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Subaru Telescope's Image Captures the Intricacy of Comet Lovejoy's Tail  
An international team of astronomers led by Prof. Jin Koda used Suprime-Cam, Subaru Telescope's wide-field, prime-focus camera, to capture an image of the intricate flow of comet Lovejoy's ion tail. The instrument's combination of a wide field of view and high spatial resolution provides a clear delineation of the complex, wiggling streams in the tail. At the time of this observation, at around 5:30 am on December 3, 2013 (Hawaii Standard Time), comet Lovejoy was 50 million miles (80 million km) distant from Earth and 80 million miles (130 million km) away from the Sun.

Comet Lovejoy (C/2013 R1) was discovered in September this year. At dawn on October 31, 2013, the Subaru Telescope made its first image, together with an image of comet ISON (C2012 S1). Although comet ISON did not survive its closest encounter with the Sun and disappeared from the sky, comet Lovejoy's visibility has been increasing.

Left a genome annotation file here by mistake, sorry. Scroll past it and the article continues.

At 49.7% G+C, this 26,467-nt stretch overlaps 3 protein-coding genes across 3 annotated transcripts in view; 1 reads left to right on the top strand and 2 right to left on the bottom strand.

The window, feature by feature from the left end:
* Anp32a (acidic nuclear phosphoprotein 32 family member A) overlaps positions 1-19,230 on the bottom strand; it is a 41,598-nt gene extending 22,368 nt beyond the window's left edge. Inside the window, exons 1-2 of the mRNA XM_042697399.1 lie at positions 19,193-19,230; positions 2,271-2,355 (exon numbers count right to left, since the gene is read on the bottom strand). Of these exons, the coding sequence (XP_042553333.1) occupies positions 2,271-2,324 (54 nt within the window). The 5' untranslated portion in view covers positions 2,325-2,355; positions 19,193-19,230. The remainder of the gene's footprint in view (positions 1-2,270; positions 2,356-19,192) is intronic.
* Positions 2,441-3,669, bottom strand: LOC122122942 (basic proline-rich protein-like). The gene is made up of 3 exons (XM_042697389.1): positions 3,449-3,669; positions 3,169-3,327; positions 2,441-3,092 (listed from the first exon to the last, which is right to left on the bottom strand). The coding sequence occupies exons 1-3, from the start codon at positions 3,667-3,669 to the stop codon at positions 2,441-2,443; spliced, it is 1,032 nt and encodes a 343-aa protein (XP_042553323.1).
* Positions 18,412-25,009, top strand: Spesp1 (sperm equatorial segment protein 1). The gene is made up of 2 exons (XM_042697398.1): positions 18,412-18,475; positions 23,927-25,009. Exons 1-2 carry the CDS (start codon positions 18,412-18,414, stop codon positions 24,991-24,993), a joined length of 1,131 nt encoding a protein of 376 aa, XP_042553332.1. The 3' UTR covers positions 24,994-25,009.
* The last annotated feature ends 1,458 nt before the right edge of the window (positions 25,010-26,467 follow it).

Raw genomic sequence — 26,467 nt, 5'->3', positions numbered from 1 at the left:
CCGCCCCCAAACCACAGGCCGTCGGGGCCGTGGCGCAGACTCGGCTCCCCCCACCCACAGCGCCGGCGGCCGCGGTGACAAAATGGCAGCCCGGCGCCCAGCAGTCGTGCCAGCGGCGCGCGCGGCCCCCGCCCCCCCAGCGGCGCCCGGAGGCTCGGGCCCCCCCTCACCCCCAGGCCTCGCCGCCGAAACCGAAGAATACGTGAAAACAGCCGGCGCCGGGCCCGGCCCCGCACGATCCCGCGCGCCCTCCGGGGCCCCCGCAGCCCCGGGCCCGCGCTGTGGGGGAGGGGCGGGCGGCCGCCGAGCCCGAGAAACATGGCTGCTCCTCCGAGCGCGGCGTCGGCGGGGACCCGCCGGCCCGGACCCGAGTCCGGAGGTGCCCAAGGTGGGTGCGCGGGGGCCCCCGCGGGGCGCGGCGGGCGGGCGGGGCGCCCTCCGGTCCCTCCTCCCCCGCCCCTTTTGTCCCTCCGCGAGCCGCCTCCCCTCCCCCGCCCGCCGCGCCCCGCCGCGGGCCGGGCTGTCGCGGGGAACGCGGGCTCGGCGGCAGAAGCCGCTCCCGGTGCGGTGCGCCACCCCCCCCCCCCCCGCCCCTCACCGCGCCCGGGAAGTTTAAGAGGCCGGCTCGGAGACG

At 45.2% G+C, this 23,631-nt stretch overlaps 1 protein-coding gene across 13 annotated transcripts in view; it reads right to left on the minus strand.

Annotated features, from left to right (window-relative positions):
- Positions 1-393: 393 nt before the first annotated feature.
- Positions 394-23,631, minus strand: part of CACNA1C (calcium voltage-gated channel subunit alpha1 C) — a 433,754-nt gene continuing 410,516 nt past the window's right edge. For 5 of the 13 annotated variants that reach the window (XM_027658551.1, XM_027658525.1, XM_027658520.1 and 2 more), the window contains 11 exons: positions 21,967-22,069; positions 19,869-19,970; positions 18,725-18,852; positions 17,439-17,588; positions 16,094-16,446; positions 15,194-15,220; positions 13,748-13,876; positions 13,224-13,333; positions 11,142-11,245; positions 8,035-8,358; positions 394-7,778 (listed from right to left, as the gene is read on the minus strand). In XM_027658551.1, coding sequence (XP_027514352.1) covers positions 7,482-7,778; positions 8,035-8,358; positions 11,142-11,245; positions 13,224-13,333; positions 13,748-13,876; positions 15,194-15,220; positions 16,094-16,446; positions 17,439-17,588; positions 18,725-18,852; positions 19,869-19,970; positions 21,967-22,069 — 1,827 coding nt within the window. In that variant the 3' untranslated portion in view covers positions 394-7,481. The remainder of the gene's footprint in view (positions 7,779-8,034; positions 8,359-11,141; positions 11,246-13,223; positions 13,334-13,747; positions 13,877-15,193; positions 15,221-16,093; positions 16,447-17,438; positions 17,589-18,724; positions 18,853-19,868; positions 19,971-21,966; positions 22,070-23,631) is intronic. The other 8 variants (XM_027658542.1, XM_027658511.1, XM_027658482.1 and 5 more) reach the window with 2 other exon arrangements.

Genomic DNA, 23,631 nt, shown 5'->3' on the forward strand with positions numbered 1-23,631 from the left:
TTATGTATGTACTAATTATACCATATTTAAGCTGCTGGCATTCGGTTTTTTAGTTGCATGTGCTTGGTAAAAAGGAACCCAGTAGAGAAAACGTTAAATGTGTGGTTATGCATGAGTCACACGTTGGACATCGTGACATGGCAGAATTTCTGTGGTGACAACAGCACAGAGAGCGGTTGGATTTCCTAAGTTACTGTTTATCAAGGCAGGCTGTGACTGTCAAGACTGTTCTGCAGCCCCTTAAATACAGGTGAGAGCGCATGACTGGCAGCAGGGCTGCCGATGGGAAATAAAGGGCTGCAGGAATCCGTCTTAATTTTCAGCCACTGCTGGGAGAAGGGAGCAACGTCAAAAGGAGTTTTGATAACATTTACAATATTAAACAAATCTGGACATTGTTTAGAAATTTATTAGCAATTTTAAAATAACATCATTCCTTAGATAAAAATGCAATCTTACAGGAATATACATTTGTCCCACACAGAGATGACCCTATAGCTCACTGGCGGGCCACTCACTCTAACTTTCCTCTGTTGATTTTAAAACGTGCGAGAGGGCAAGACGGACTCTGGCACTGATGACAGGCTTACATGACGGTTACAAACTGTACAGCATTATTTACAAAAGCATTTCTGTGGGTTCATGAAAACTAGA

The variety of approaches used to image and analyze comet Lovejoy will lead to a much clearer view of its detailed structure. As Jin Koda commented, "Subaru Telescope offers a rare combination of large telescope aperture and a wide-field camera. This enabled us to capture a detailed look at the nucleus while also photogenically framing inner portions of Comet Lovejoy's impressive ion tail."

See also the Subaru press release.


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